The state Legislature should reject Governor Andrew Cuomo’s proposal to expand the family income cap for the Excelsior Scholarships and devote more money to expanding the state’s existing Tuition Assistance Program (TAP), according to the testimony submitted to the joint legislative committees today by E.J. McMahon, research director of the Empire Center for Public Policy.
Enacted in 2017, the Excelsior Scholarship program promised to eliminate State University and City University of New York tuition for undergraduates from state resident households with gross annual incomes up to $125,000. Legislation submitted with the FY 2021 Executive Budget would raise that gross annual income threshold to $135,000 in 2020-21, and to $150,000 in 2021-22, at a total additional cost of $35 million.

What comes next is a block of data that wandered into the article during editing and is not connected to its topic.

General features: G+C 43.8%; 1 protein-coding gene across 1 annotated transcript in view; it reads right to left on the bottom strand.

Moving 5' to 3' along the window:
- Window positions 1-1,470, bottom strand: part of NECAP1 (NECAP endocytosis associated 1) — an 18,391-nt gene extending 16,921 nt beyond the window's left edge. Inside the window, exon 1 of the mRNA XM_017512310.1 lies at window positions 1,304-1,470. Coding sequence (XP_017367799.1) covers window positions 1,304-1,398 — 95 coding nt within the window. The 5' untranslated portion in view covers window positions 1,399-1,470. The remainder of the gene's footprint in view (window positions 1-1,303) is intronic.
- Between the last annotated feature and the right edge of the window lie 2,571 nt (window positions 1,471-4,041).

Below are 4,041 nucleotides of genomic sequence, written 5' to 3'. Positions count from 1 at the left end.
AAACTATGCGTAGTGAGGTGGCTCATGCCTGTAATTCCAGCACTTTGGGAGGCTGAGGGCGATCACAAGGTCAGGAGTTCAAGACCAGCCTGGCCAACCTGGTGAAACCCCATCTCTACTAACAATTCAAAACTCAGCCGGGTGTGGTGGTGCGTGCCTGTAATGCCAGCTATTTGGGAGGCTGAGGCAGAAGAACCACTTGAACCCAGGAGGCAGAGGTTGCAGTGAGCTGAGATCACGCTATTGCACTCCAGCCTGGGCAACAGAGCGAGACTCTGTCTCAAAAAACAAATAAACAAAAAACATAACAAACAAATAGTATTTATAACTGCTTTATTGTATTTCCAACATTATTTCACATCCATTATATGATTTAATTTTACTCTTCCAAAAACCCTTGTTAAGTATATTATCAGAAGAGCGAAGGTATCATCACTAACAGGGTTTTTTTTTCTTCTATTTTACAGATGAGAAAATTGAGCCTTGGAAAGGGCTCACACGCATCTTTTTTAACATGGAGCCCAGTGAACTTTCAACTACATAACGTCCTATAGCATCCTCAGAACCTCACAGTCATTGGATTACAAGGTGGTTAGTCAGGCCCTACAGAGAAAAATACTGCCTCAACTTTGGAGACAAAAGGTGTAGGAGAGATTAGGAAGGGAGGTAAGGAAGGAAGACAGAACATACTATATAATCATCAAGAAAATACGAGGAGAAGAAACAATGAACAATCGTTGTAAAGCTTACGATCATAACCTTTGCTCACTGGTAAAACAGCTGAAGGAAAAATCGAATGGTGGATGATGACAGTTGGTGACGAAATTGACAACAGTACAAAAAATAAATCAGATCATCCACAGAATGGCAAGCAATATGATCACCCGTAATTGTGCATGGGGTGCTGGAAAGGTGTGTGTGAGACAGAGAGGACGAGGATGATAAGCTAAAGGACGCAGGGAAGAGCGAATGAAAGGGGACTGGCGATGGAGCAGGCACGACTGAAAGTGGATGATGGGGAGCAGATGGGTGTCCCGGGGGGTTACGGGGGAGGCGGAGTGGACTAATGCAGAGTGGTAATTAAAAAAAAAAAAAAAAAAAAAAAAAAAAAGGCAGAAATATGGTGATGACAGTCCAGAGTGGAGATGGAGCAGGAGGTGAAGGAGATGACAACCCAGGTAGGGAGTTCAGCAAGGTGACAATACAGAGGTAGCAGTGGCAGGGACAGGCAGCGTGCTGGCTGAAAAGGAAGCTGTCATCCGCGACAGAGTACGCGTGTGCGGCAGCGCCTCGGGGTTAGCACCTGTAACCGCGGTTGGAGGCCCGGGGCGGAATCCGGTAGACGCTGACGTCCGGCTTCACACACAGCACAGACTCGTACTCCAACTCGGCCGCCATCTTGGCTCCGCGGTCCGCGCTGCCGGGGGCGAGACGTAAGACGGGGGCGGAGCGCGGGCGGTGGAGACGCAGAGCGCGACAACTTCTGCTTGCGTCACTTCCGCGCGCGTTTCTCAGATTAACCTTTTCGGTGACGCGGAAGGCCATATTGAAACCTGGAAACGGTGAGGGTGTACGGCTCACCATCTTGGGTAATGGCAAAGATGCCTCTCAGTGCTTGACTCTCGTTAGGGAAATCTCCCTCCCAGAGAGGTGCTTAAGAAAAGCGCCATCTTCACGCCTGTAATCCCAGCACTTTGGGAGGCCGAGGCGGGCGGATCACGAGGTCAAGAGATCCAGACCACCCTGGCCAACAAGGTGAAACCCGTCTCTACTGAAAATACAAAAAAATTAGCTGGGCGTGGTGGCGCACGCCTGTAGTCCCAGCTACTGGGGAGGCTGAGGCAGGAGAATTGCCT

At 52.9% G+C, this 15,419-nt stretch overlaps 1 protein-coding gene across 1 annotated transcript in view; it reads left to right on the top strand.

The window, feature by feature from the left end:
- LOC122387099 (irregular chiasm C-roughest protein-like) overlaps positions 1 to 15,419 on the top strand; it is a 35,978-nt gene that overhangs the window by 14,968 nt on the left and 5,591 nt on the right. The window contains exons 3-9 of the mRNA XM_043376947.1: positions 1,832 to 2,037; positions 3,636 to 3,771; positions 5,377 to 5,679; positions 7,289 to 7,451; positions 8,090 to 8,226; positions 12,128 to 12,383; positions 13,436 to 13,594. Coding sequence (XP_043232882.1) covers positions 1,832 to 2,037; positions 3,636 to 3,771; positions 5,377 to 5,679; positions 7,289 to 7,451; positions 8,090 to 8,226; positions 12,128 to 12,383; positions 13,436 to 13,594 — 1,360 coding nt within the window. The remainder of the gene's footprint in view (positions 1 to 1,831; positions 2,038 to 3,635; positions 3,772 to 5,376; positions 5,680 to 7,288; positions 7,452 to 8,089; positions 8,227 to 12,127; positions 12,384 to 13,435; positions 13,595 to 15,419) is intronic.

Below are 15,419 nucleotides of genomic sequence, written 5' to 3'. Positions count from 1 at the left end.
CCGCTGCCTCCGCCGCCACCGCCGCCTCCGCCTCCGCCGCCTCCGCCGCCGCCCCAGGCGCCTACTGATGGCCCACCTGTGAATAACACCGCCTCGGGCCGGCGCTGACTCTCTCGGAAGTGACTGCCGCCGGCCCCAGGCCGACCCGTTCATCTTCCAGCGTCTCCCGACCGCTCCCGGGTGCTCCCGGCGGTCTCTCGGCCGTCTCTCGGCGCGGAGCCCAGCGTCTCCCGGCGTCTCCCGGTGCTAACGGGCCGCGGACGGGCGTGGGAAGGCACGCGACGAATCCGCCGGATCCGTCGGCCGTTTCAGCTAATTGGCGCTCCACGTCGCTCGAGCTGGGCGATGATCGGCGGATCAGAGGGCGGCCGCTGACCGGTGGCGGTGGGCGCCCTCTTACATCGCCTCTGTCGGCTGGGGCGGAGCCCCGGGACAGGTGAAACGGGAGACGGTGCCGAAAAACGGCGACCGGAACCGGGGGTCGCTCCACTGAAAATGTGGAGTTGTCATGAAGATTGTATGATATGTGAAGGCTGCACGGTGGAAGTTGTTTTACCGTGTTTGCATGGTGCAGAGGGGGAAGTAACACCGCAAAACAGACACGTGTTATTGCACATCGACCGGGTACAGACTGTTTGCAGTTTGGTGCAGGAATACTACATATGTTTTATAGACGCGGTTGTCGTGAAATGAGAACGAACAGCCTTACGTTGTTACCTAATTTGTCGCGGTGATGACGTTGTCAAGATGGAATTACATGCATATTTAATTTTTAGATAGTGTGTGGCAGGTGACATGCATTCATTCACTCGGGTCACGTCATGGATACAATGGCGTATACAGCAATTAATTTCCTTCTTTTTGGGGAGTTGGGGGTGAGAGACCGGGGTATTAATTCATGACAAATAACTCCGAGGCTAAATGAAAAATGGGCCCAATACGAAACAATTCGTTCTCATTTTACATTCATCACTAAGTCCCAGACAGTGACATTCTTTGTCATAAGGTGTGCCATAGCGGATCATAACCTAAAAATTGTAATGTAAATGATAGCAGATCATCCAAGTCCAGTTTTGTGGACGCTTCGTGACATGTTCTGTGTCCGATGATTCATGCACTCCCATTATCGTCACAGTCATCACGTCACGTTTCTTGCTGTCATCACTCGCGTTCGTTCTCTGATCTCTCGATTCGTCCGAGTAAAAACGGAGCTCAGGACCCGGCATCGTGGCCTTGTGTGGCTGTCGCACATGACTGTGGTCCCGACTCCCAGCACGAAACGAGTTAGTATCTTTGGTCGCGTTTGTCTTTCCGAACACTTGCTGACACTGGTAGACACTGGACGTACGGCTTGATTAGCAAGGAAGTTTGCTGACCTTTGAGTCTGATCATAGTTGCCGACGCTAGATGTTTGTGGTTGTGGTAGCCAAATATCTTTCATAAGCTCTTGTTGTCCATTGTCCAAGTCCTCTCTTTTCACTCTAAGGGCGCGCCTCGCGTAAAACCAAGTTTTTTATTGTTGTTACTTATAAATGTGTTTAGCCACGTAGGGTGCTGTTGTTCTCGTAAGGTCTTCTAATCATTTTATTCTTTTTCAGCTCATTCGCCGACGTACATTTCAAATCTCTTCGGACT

McMahon, however, urged the Legislature to go in a different direction.
“The proposed increase in the Excelsior Scholarship income cap would build on a program that was fundamentally flawed, wasteful and unfair to begin with,” he said. “The Legislature should reject this proposal, and instead begin phasing out the Excelsior Scholarship program, accepting no new applicants after this year. The entire proposed $146 million budget allocation for Excelsior ultimately should be redirected to fund expansion of the means-tested Tuition Assistance Program.”
McMahon’s testimony is based on the conclusions of his recent Policy Briefing paper, “Excelsior Illusion: Getting Real About ‘Free’ College in New York.”
Download the testimony and attached report here.
The Empire Center, based in Albany, is an independent, not-for-profit, non-partisan think tank dedicated to promoting policies that can make New York a better place to live, work and raise a family.